I promised I would post some good pitches from #PitchMad
. Seeing what gets grabbed by agents is a good way to know what makes for a decent pitch. (Bad ones are just funnier in the absolute opposite way.)
These pitches were either starred (requested by agents), or retweeted by myself and my friend because we liked them.
And I will say, with the utmost smugness, that out of 45,000 tweets tagged #PitchMad
, I got 7 agent requests and 1 publisher request, while my friend got 7 agent requests. Not bad out of 45,000 tweets
!1. Years ago, they called this beach town Murderville. 5th-yr senior Jackson, looking into a friend's death, is about to learn why.
This one was the one all the agents were clamoring for. While I personally could take it or leave it, it has all the elements of a good pitch: stakes, protagonist, and plot. There's no accounting for taste, and agents have their preferences. While I would not be particularly interested in this book, I can objectively state that it's still got a great pitch.2. The Sky King uses his brother's circus to maintain power over the flying cities, but one girl in the menagerie could ruin it all.
This is more my style. This one doesn't have to spell out for you that it's fantasy. The unique elements of the story set up stakes and protagonist. I would personally like to read this book, and that colors whatever flaws it might have to be certain, but it still has objectively good elements.3. After a backwoods car accident, 17yo Tate wakes up to find his sister has vanished...and it's nightfall. DELIVERANCE w/ ghosts.
X meets Y is a very popular shorthand for pitches. (Incidentally, yes, this was a YA pitch, references to Deliverance and all.) Don't feel like you're cheating or anything using this technique; comparison to already published books helps agents figure out where your book fits in the market.4. A thief, 3 leg dog, neurotic robot, cynical robot & a girl (16) without a past: They're keys to save steampunk Ambrosia.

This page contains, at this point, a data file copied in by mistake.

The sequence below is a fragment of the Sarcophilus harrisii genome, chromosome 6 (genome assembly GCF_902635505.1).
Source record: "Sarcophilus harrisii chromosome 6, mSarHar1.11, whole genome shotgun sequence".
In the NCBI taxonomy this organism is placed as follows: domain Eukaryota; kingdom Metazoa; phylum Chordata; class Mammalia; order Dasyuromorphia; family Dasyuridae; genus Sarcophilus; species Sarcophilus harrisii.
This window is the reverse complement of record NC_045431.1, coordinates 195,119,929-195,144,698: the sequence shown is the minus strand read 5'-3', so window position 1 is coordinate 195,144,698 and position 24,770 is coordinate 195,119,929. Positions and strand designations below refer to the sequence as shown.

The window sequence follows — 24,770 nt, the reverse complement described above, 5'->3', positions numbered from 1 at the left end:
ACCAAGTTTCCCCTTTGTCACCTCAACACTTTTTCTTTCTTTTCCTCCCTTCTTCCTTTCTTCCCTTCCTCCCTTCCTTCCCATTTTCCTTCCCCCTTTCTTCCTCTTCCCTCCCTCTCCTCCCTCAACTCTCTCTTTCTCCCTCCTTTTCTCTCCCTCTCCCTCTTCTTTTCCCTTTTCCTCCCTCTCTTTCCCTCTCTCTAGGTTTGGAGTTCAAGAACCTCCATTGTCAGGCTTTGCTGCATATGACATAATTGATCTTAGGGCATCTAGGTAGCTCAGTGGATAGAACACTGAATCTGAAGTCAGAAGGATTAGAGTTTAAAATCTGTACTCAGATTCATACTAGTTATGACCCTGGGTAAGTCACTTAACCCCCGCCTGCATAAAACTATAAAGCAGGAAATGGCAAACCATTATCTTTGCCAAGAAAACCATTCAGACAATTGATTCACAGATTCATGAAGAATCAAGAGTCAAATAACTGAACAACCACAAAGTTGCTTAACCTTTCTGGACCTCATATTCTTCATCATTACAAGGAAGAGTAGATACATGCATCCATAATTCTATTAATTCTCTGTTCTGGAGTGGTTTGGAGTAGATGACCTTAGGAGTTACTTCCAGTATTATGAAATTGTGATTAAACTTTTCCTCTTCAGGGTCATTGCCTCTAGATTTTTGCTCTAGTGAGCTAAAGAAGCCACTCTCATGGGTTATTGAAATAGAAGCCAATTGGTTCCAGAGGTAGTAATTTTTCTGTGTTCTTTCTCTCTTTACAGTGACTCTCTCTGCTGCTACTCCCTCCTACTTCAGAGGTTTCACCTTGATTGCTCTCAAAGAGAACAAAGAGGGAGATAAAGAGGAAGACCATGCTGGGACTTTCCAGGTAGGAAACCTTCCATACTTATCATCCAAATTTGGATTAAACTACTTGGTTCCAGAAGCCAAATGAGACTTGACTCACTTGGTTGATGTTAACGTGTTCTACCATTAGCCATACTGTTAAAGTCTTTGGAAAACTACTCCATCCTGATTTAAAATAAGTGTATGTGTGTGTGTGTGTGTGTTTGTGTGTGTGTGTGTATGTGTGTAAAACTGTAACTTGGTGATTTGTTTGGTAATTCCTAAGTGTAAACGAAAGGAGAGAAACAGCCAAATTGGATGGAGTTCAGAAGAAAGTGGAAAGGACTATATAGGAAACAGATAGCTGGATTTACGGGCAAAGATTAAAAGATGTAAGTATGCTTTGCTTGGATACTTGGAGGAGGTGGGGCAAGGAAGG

While this one is a little vague, and the argument can certainly be made that it's a bad pitch because of it, I feel like there are enough specifics listed to give you the jist. Most plots in genre books are the same; you can pretty much figure out where this one is going. Sometimes plot can be left to the genre to do the heaving lifting.5. In PUCK'S CHOICE, 16yo Puck, a fox-shifter, must learn to be human in HS again even as she defies the Council.
I like shapeshifters, but again, objectively this pitch lets you know everything this story will be about. In a sea of vagueness, even the basics of specifics are all you need.6. Haunted by her best friend's ghost, Marisol joins a cult to learn to speak to the dead.
This one's just a straight shooter. Plain language is not as simple as it sounds (ask Hemingway.) It's easy to get bogged down when pitching fantasy especially, so sometimes it's just about the bare bones. This one doesn't even take up the full 140 characters and STILL manages to hit hard.7. In BLADE OF THE OUTLAW, a half-breed outcast teams up w/ a hawk-toting cowgirl to tame the Wild West. Robin Hood retelling.